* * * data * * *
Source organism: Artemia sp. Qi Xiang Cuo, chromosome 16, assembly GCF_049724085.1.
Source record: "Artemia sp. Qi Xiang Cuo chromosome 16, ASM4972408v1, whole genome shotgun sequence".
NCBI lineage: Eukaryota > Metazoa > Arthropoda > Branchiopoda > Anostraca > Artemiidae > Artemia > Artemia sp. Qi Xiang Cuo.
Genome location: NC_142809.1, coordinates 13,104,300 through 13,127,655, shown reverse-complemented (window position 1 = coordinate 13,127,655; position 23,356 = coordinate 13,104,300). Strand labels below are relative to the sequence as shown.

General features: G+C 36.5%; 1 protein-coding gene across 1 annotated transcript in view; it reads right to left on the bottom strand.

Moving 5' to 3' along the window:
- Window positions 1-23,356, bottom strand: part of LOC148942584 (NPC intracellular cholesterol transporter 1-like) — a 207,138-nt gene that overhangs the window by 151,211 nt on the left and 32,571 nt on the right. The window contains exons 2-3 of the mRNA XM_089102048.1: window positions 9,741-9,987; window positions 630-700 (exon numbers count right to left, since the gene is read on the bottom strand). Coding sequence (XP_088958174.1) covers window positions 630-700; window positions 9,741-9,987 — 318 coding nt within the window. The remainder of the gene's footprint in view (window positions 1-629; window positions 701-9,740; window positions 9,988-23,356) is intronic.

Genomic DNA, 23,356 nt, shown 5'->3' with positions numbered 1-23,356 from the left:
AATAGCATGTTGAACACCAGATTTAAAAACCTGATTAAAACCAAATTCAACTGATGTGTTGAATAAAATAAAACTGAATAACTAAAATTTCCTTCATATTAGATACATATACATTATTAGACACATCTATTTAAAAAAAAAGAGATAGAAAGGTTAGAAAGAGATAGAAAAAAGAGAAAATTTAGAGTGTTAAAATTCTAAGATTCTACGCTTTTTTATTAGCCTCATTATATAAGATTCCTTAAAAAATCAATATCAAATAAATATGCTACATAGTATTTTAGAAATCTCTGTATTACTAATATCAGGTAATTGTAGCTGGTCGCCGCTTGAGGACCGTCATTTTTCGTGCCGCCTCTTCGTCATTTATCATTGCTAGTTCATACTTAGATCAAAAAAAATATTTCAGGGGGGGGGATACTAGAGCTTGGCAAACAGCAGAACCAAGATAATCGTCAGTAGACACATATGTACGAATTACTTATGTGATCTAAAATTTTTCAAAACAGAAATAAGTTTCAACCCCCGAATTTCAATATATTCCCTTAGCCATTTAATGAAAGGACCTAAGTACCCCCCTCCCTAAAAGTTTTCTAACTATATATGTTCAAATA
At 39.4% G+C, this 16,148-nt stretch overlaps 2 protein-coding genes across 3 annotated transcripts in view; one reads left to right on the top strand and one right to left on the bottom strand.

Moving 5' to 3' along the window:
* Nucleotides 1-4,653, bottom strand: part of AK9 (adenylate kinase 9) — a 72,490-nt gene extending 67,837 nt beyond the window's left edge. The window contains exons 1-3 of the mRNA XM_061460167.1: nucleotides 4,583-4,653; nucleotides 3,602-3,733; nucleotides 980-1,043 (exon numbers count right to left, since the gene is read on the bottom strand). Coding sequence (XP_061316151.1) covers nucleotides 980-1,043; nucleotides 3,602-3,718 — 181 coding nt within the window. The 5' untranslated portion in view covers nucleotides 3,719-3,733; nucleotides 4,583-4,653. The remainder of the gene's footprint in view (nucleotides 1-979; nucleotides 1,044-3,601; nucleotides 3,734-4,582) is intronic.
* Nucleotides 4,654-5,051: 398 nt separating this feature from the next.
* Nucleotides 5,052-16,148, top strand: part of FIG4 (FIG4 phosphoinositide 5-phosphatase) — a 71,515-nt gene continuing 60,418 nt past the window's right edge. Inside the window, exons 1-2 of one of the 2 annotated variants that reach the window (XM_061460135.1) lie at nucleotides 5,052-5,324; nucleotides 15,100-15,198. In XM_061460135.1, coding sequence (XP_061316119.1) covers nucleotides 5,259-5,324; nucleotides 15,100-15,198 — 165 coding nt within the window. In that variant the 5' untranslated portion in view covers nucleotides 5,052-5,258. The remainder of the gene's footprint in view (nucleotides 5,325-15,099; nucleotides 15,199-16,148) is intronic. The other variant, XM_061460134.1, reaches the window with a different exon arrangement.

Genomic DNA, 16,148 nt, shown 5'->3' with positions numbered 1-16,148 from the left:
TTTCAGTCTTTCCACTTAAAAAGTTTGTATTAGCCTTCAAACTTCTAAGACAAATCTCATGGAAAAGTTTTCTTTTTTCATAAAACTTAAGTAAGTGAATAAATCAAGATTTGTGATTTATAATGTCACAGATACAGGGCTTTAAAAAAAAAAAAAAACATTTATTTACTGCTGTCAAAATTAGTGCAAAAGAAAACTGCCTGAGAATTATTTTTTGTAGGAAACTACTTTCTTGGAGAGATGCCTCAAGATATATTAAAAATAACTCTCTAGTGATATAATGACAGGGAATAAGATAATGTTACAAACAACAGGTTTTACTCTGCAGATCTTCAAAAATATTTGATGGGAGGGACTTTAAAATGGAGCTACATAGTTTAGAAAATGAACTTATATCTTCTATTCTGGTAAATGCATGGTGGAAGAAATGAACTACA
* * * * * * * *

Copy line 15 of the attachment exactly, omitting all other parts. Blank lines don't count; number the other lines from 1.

Genomic DNA, 16,148 nt, shown 5'->3' with positions numbered 1-16,148 from the left: